There has never been any love lost between the Israeli government and the Hamas-led administration in neighbouring Gaza, but this month has seen the violence escalate again. Following rocket attacks by Hamas on Israeli towns, Israel retaliated in a five-day operation that left more than 100 Palestinians dead. Last week, Israel's Deputy Defence Minister, Matan Vilnai, issued a warning that Palestinians faced a "shoah" (the Hebrew word for a great disaster, often used to refer to the Holocaust) if they continued to fire rockets into Israel. Commentators now say the aspirations of the two sides are so far apart that any sort of peace deal seems impossible.
It is against this backdrop of hatred and carnage that a five-year-old boy and his father have found themselves living with the "enemy", an Israeli family in Ramat Gan, a town bordering Tel Aviv.
Sayed Murannakh and his five-year-old son, Muhammad (known as Hamady), had come to Israel from Gaza after Hamady was diagnosed with a brain tumour. Sayed had lobbied the Israeli government for permission to have his son treated in Israel, where the facilities are far superior to those in Gaza.
When Hamady's treatment finally began in the Tel Aviv Sourasky Medical Center last May, an Israeli woman, Ruth Mueller, 55, was making daily visits there to her niece, who had been injured in a car crash. "I noticed that Sayed never left Hamady's side," she says. "He was absolutely devoted to him and I could see there was a very special bond between them." It wasn't long before they got chatting. Hamady spoke no Hebrew but Sayed, who had worked as an electrician on building sites throughout Israel before they stopped giving work permits to Palestinians, spoke the language fluently.
Due to the recent violent incursions, movement of Palestinians out of Gaza into Israel is virtually impossible. All Palestinians in Israel are considered a security risk, so Sayed and Hamady were closely monitored. During the surgery and subsequent radiotherapy and chemotherapy treatment they were instructed to remain within the hospital at all times. So Ruth began to meet with them every day, bringing with her small gifts for Hamady from the outside world.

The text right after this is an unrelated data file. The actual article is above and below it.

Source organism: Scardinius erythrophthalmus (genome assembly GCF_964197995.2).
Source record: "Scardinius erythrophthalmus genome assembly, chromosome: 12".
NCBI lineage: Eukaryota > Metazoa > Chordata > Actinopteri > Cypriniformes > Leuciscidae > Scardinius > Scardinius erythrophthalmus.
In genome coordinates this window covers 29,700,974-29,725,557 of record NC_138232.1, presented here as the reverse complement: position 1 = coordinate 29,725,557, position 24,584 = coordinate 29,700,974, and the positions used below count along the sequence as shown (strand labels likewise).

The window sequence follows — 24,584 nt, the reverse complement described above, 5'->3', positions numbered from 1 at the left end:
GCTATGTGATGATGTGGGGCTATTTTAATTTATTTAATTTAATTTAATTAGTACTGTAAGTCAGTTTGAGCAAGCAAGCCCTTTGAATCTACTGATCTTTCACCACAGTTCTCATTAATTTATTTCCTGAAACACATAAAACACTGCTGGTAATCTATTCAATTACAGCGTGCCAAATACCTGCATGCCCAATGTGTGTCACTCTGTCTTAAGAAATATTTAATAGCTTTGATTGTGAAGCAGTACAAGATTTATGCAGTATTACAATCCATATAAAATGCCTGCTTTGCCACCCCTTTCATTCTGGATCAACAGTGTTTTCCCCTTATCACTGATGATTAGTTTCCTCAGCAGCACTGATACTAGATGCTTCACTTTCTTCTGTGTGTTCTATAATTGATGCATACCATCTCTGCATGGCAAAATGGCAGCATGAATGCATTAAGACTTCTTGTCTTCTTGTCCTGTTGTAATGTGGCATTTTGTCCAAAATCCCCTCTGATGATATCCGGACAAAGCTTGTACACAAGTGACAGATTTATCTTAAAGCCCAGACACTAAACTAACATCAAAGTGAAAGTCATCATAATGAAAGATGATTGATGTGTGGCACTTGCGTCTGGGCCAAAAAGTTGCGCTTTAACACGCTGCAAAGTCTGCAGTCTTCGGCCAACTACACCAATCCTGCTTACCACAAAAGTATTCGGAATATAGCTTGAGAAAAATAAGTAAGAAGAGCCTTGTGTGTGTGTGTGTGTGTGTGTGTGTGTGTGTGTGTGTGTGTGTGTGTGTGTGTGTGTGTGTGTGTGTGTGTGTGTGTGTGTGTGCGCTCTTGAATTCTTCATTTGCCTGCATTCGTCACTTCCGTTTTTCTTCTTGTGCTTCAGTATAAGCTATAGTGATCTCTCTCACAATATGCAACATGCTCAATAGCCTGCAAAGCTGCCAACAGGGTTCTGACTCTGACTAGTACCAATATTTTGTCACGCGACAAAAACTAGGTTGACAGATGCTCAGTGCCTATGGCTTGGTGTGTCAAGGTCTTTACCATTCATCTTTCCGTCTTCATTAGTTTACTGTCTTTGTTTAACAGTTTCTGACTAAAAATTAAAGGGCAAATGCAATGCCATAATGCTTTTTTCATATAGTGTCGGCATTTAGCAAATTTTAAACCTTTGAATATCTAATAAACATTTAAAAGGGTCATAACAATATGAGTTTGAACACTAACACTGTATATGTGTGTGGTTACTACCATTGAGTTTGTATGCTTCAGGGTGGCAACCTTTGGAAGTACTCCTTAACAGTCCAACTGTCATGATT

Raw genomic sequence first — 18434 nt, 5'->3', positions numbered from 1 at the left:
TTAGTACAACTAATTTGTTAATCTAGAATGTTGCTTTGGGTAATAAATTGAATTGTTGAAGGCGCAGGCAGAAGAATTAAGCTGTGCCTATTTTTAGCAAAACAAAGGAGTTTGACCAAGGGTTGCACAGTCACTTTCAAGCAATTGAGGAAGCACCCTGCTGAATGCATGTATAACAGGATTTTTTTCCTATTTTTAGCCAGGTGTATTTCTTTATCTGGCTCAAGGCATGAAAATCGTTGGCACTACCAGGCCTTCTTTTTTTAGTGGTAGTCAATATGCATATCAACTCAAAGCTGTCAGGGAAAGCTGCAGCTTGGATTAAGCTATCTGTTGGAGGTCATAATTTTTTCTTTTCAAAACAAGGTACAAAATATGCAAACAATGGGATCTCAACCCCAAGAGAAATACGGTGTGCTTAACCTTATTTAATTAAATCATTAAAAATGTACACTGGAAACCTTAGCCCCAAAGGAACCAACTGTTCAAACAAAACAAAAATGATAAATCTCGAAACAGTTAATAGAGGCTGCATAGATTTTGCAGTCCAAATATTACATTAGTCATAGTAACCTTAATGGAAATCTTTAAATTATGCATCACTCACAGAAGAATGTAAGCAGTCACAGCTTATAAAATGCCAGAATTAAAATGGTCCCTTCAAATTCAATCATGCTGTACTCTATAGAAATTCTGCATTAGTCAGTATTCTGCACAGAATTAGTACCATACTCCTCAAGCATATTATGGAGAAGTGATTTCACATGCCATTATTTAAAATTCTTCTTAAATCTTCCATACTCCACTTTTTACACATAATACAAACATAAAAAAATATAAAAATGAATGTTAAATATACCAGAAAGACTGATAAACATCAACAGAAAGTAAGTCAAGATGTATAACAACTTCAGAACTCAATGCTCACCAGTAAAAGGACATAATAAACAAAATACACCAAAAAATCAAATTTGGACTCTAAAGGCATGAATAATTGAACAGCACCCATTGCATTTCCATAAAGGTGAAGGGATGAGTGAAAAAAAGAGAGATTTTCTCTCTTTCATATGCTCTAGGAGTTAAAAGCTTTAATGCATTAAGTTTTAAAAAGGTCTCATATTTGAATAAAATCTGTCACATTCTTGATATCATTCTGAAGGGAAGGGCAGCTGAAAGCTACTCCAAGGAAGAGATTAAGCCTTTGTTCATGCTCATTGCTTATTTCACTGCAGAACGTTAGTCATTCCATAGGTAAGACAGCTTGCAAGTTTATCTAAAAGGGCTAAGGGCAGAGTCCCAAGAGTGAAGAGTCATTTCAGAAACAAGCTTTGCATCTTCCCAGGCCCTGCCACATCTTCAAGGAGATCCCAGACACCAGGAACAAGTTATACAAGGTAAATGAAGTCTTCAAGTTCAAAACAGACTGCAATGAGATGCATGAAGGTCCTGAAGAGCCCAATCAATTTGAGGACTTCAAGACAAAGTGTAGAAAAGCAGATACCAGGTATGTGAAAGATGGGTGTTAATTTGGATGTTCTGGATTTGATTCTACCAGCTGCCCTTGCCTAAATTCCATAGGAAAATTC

By the time Ruth's niece had been discharged from hospital, such a strong bond had developed between the threesome that Ruth continued to visit every day. "My family told me I was crazy to go all the time but I felt I'd started something and wanted to see it through," she says. "I would spend two or three hours playing with Hamady and talking to Sayed about our families, what had happened in the news, all kinds of things. As strangers in my country, I wanted to welcome them. Sayed had left his wife and six other children behind for an indefinite period in order to save Hamady's life."
However, at the end of November last year, following a visit back to Gaza to see their family between treatments, Sayed and Hamady lost their hospital room. For a while it looked as if the entire treatment process would be in jeopardy, until Ruth stepped forward and offered them a place to stay in her small three-bedroom flat. "I invited them to move in with us," she says. "I don't know what my neighbours thought about us moving two Palestinians into our home, but what I do in my flat is my own business." Over time, the rest of Ruth's family – her husband, Steven, and their children aged 16, 24 and 26 – have also became deeply involved.